NSW Police issue stern arrest warning to climate protesters who have wreaked havoc in Sydney’s CBD

Climate activists who caused commuter mayhem in Sydney’s CBD on Monday morning with their latest swoop in protest should expect to “knock on your door”, NSW Police have said.

New South Wales Police have issued a stern warning to activists thinking of protesting illegally and to dozens of protesters who escaped arrest following chaotic scenes in Sydney’s CBD on Monday morning.

Blockade Australia kicked off the protest activity from 8am, with around 100 protesters causing heavy delays by blocking roads in the heart of the city and the Sydney Harbor Bridge tunnel.

On Monday afternoon, Acting Assistant Commissioner Paul Dunstan confirmed that 10 activists had been arrested and charged with obstructing major roads and said police were reviewing CCTV footage and social media videos to apprehend more of those involved. .

“We need the public’s help to help us identify those involved and to help us prevent further illegal protest activity over the next few days and into the week,” he said.

“Expect a knock on your door, we’ll come for you to be arrested.”

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The public has been reminded that the police should be made aware of lawful protest activity, with Deputy Commissioner Dunstan issuing a further warning to those considering joining other Blockade Australia protests during the week.

“I encourage those who continue to take part in this unlawful protest activity to reconsider that the police will continue to be in force in the coming days as this group continues its unlawful disruption of Sydney,” he said.

The group began their protest in the heart of the city before heading to Sydney Harbor Bridge, but Deputy Commissioner Dunstan said the ‘erratic’ nature meant it was difficult for police to set up shop in front the group and to make arrests on the spot.

Assistant Commissioner Dunstan said he was concerned about public safety as the protest took place in a densely populated area.

“The behavior of this group was nothing less than criminal activity, throwing bikes, throwing garbage cans, throwing other objects in the way of the police, in the way of the media, in the way of innocent members of the public passing by will not be tolerated,” he said.

“It’s unbelievably dangerous (sic) not only are they throwing things on the roadway, the woman who stopped this car at the entrance to the harbor tunnel put herself in danger, put members of the public in danger and put his rescuers in danger, this is incredibly dangerous, unacceptable behavior.

Deputy Commissioner Dunstan admitted NSW Police did not know where the next protest would take place, but said officers would be dispatched across the city with a view to limiting further protests.

NSW Police Minister Paul Toole warned the rebels that “the full force of the law” would be meted out to them after the chaotic scenes.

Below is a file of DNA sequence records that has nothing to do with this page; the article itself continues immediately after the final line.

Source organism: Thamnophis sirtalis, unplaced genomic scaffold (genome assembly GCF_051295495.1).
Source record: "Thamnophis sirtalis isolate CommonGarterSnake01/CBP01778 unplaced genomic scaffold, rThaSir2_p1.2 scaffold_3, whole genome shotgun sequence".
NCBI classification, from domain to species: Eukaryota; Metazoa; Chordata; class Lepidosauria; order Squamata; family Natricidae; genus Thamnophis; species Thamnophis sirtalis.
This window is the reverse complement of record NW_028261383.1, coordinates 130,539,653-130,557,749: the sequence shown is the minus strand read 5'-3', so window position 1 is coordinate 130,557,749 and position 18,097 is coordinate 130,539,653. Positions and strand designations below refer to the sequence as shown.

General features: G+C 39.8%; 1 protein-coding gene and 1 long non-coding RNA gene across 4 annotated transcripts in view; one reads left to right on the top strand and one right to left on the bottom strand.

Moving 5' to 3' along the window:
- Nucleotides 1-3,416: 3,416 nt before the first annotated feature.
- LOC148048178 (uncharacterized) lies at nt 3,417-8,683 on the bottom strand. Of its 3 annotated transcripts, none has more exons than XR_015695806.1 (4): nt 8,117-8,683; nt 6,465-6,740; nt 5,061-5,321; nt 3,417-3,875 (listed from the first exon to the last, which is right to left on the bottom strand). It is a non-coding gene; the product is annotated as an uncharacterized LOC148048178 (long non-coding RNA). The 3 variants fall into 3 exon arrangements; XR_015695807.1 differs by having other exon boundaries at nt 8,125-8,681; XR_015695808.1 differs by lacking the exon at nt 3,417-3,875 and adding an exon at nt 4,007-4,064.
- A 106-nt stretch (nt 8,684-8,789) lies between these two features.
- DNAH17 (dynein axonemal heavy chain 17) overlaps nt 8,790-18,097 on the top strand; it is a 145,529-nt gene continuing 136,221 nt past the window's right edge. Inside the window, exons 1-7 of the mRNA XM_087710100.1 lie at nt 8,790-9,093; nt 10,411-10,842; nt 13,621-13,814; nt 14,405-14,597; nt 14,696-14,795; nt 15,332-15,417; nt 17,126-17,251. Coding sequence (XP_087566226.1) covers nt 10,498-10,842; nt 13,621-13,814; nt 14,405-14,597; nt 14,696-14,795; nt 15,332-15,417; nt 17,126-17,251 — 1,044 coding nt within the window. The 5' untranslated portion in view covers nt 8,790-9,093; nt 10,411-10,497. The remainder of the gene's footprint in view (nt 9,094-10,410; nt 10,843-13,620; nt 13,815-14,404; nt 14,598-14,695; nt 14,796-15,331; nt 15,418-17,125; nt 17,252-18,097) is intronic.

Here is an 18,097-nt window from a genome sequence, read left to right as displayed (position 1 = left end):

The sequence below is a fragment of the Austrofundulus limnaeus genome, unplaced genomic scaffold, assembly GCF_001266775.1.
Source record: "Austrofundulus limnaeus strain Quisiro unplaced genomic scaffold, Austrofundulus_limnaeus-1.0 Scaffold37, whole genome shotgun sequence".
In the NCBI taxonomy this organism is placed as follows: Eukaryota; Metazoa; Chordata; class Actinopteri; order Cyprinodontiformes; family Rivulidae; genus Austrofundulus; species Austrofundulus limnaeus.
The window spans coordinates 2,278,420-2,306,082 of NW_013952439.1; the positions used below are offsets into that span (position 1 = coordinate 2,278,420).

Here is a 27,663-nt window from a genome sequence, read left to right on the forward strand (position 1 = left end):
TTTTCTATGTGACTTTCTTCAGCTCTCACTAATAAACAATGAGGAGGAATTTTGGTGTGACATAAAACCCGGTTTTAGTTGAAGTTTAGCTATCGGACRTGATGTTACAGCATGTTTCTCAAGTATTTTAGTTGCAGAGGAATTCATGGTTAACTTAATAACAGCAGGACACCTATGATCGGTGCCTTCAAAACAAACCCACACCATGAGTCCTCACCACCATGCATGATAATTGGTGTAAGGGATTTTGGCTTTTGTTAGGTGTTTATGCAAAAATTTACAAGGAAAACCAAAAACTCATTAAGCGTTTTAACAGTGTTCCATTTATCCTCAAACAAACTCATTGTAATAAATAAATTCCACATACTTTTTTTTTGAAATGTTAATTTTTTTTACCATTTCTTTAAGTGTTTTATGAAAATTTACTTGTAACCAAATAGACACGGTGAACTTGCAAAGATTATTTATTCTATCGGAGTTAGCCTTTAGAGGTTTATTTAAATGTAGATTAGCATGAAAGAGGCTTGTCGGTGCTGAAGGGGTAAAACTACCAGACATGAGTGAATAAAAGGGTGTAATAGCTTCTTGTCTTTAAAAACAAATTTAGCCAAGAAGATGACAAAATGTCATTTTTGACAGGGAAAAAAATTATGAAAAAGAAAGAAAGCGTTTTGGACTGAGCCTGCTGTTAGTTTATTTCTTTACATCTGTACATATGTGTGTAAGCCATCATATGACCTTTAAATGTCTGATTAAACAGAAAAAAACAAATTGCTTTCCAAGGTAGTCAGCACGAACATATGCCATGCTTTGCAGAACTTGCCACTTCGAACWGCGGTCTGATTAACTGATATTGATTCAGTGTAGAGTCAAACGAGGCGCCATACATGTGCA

“A lot of people are just trying to get to work, people are just trying to get their kids to school and people are trying to make a decent and honest living,” he told the Sky host News Australia, Danica De Giorgio.

He called the protesters “professional parasites” who were “ultimately not helping their cause” by infuriating the public with their actions.

“What they really are, they are nothing less than economic vandals and this kind of action and behavior will not be tolerated in the state,” Toole added.

“And let’s be very clear, these (people) are not sign carriers, they are nothing less than professional pests.

“They don’t care about people’s daily lives, they don’t care about people trying to make a living on a daily basis and that kind of behavior will not be tolerated.”

Protesters could be fined $22,000 or up to two years in prison for unlawfully disrupting public roads, train tracks, tunnels, bridges and industrial areas.

No injuries were reported at the protest despite a woman parking in the two southbound lanes at the entrance to the Sydney Harbor Tunnel in North Sydney and a car driving through a crowd of people in the city.

The woman, who identified herself as a 22-year-old Mali from the Northern Rivers area of ​​Lismore, locked herself to the wheel with a bicycle lock halting traffic in the tunnel just after 8.45am.

She went on a live social media broadcast to deliver her message with motorists and police spotted in the background yelling at her to get out of the white sedan.

“I can’t be quiet anymore. I saw a world of devastation unfold,” she said in the 10-minute video posted on their Facebook page.

“I’ve felt… complete and utter grief this year as a direct result of climate change. I don’t want to have to be here, it’s for all of us. It’s pretty overwhelming.

“This is where the violence landed on this continent and the destruction of the country began. Since then, Sydney has become the political and economic capital of Australia.

“It makes perfect sense to start at the guts of this system and disrupt its most important points.”

Officers eventually pulled the woman out of the car and arrested her. A tow truck was seen removing the vehicle.

The Sydney Harbor Tunnel reopened shortly after 9am and motorists were warned to take extra time with traffic on the Warringah Freeway and the Gore Hill Freeway.